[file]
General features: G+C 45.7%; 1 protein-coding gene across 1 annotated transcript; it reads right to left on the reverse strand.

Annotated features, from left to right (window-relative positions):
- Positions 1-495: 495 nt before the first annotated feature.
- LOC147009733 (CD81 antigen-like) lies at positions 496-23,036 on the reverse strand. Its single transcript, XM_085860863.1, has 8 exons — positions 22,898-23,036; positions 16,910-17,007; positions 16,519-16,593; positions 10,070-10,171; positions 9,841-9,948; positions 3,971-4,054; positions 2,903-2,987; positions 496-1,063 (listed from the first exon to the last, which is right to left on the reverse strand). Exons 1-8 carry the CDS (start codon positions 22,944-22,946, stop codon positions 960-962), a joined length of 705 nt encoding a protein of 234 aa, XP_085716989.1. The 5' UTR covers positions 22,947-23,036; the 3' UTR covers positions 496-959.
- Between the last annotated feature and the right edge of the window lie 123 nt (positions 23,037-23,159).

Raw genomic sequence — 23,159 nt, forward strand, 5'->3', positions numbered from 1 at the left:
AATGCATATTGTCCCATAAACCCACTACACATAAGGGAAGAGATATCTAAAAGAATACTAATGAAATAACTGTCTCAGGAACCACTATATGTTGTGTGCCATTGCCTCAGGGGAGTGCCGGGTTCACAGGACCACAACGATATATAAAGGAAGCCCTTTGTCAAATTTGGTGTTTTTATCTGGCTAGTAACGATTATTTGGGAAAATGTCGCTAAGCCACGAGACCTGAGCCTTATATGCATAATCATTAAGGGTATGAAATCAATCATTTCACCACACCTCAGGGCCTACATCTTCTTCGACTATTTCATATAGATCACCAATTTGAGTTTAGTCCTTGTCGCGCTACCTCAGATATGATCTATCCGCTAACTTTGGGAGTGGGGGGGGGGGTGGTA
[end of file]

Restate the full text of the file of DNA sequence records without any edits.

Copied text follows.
General features: G+C 45.7%; 1 protein-coding gene across 1 annotated transcript; it reads right to left on the reverse strand.

Annotated features, from left to right (window-relative positions):
- Positions 1-495: 495 nt before the first annotated feature.
- LOC147009733 (CD81 antigen-like) lies at positions 496-23,036 on the reverse strand. Its single transcript, XM_085860863.1, has 8 exons — positions 22,898-23,036; positions 16,910-17,007; positions 16,519-16,593; positions 10,070-10,171; positions 9,841-9,948; positions 3,971-4,054; positions 2,903-2,987; positions 496-1,063 (listed from the first exon to the last, which is right to left on the reverse strand). Exons 1-8 carry the CDS (start codon positions 22,944-22,946, stop codon positions 960-962), a joined length of 705 nt encoding a protein of 234 aa, XP_085716989.1. The 5' UTR covers positions 22,947-23,036; the 3' UTR covers positions 496-959.
- Between the last annotated feature and the right edge of the window lie 123 nt (positions 23,037-23,159).

Raw genomic sequence — 23,159 nt, forward strand, 5'->3', positions numbered from 1 at the left:
AATGCATATTGTCCCATAAACCCACTACACATAAGGGAAGAGATATCTAAAAGAATACTAATGAAATAACTGTCTCAGGAACCACTATATGTTGTGTGCCATTGCCTCAGGGGAGTGCCGGGTTCACAGGACCACAACGATATATAAAGGAAGCCCTTTGTCAAATTTGGTGTTTTTATCTGGCTAGTAACGATTATTTGGGAAAATGTCGCTAAGCCACGAGACCTGAGCCTTATATGCATAATCATTAAGGGTATGAAATCAATCATTTCACCACACCTCAGGGCCTACATCTTCTTCGACTATTTCATATAGATCACCAATTTGAGTTTAGTCCTTGTCGCGCTACCTCAGATATGATCTATCCGCTAACTTTGGGAGTGGGGGGGGGGGTGGTA